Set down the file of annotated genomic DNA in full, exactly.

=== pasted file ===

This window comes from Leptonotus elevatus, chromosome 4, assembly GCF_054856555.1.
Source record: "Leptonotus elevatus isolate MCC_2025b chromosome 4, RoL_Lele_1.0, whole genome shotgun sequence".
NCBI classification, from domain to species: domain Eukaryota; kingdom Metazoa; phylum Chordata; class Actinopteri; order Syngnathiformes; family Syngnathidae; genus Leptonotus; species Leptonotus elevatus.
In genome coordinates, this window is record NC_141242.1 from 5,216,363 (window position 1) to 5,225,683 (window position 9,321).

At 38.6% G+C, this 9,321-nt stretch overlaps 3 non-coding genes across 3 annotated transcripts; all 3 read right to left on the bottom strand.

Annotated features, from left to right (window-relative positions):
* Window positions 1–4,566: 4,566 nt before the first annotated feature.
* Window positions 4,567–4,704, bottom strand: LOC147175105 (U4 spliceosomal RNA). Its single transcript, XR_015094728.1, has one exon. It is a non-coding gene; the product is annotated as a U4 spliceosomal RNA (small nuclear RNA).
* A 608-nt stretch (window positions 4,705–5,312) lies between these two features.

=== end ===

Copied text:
This window comes from Leptonotus elevatus, chromosome 4, assembly GCF_054856555.1.
Source record: "Leptonotus elevatus isolate MCC_2025b chromosome 4, RoL_Lele_1.0, whole genome shotgun sequence".
NCBI classification, from domain to species: domain Eukaryota; kingdom Metazoa; phylum Chordata; class Actinopteri; order Syngnathiformes; family Syngnathidae; genus Leptonotus; species Leptonotus elevatus.
In genome coordinates, this window is record NC_141242.1 from 5,216,363 (window position 1) to 5,225,683 (window position 9,321).

At 38.6% G+C, this 9,321-nt stretch overlaps 3 non-coding genes across 3 annotated transcripts; all 3 read right to left on the bottom strand.

Annotated features, from left to right (window-relative positions):
* Window positions 1–4,566: 4,566 nt before the first annotated feature.
* Window positions 4,567–4,704, bottom strand: LOC147175105 (U4 spliceosomal RNA). Its single transcript, XR_015094728.1, has one exon. It is a non-coding gene; the product is annotated as a U4 spliceosomal RNA (small nuclear RNA).
* A 608-nt stretch (window positions 4,705–5,312) lies between these two features.